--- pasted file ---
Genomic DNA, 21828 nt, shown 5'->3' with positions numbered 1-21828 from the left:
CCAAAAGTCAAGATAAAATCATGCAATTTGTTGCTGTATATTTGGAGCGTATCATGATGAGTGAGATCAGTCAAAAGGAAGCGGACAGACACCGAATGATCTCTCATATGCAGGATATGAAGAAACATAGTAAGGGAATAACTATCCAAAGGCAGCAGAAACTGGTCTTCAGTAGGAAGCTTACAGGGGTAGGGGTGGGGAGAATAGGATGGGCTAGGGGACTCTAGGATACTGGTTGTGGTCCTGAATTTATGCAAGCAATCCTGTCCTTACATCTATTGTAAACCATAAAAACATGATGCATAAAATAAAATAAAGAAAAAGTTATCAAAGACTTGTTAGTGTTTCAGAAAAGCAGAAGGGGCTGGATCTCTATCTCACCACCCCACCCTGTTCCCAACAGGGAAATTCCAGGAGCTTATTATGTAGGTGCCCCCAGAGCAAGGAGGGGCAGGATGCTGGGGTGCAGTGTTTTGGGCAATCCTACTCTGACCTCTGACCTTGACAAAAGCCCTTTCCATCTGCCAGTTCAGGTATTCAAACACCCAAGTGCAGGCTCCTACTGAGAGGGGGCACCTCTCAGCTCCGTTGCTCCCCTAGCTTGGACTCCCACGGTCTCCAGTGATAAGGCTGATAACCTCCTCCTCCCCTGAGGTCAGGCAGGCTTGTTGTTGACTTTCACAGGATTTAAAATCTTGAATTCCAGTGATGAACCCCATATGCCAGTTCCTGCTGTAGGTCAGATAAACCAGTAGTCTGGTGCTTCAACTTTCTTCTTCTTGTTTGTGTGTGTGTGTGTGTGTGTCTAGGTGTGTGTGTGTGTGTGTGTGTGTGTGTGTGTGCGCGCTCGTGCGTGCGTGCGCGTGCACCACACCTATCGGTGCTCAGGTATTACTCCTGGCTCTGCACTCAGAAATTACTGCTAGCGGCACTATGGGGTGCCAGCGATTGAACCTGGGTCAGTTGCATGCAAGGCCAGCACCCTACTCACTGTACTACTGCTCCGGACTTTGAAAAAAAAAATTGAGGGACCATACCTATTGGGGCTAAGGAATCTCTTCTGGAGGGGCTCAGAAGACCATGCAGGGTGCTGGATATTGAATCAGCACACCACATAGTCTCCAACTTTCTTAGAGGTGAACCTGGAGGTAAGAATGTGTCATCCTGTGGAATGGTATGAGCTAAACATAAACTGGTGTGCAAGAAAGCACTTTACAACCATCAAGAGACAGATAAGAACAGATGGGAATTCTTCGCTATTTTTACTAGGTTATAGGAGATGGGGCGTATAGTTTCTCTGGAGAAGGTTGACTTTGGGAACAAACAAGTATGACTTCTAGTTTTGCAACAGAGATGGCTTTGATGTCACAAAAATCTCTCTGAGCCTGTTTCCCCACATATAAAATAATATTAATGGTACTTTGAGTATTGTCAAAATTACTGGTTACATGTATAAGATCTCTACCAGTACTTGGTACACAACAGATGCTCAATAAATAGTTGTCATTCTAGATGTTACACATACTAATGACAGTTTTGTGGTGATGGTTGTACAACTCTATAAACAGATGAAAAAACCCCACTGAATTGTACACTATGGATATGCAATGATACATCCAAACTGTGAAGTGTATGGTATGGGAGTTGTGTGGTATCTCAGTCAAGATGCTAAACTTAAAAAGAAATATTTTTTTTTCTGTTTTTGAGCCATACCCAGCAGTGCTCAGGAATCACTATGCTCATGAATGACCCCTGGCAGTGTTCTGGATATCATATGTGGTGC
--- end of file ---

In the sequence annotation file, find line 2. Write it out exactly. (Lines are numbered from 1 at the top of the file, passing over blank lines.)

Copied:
CCAAAAGTCAAGATAAAATCATGCAATTTGTTGCTGTATATTTGGAGCGTATCATGATGAGTGAGATCAGTCAAAAGGAAGCGGACAGACACCGAATGATCTCTCATATGCAGGATATGAAGAAACATAGTAAGGGAATAACTATCCAAAGGCAGCAGAAACTGGTCTTCAGTAGGAAGCTTACAGGGGTAGGGGTGGGGAGAATAGGATGGGCTAGGGGACTCTAGGATACTGGTTGTGGTCCTGAATTTATGCAAGCAATCCTGTCCTTACATCTATTGTAAACCATAAAAACATGATGCATAAAATAAAATAAAGAAAAAGTTATCAAAGACTTGTTAGTGTTTCAGAAAAGCAGAAGGGGCTGGATCTCTATCTCACCACCCCACCCTGTTCCCAACAGGGAAATTCCAGGAGCTTATTATGTAGGTGCCCCCAGAGCAAGGAGGGGCAGGATGCTGGGGTGCAGTGTTTTGGGCAATCCTACTCTGACCTCTGACCTTGACAAAAGCCCTTTCCATCTGCCAGTTCAGGTATTCAAACACCCAAGTGCAGGCTCCTACTGAGAGGGGGCACCTCTCAGCTCCGTTGCTCCCCTAGCTTGGACTCCCACGGTCTCCAGTGATAAGGCTGATAACCTCCTCCTCCCCTGAGGTCAGGCAGGCTTGTTGTTGACTTTCACAGGATTTAAAATCTTGAATTCCAGTGATGAACCCCATATGCCAGTTCCTGCTGTAGGTCAGATAAACCAGTAGTCTGGTGCTTCAACTTTCTTCTTCTTGTTTGTGTGTGTGTGTGTGTGTGTCTAGGTGTGTGTGTGTGTGTGTGTGTGTGTGTGTGTGCGCGCTCGTGCGTGCGTGCGCGTGCACCACACCTATCGGTGCTCAGGTATTACTCCTGGCTCTGCACTCAGAAATTACTGCTAGCGGCACTATGGGGTGCCAGCGATTGAACCTGGGTCAGTTGCATGCAAGGCCAGCACCCTACTCACTGTACTACTGCTCCGGACTTTGAAAAAAAAAATTGAGGGACCATACCTATTGGGGCTAAGGAATCTCTTCTGGAGGGGCTCAGAAGACCATGCAGGGTGCTGGATATTGAATCAGCACACCACATAGTCTCCAACTTTCTTAGAGGTGAACCTGGAGGTAAGAATGTGTCATCCTGTGGAATGGTATGAGCTAAACATAAACTGGTGTGCAAGAAAGCACTTTACAACCATCAAGAGACAGATAAGAACAGATGGGAATTCTTCGCTATTTTTACTAGGTTATAGGAGATGGGGCGTATAGTTTCTCTGGAGAAGGTTGACTTTGGGAACAAACAAGTATGACTTCTAGTTTTGCAACAGAGATGGCTTTGATGTCACAAAAATCTCTCTGAGCCTGTTTCCCCACATATAAAATAATATTAATGGTACTTTGAGTATTGTCAAAATTACTGGTTACATGTATAAGATCTCTACCAGTACTTGGTACACAACAGATGCTCAATAAATAGTTGTCATTCTAGATGTTACACATACTAATGACAGTTTTGTGGTGATGGTTGTACAACTCTATAAACAGATGAAAAAACCCCACTGAATTGTACACTATGGATATGCAATGATACATCCAAACTGTGAAGTGTATGGTATGGGAGTTGTGTGGTATCTCAGTCAAGATGCTAAACTTAAAAAGAAATATTTTTTTTTCTGTTTTTGAGCCATACCCAGCAGTGCTCAGGAATCACTATGCTCATGAATGACCCCTGGCAGTGTTCTGGATATCATATGTGGTGC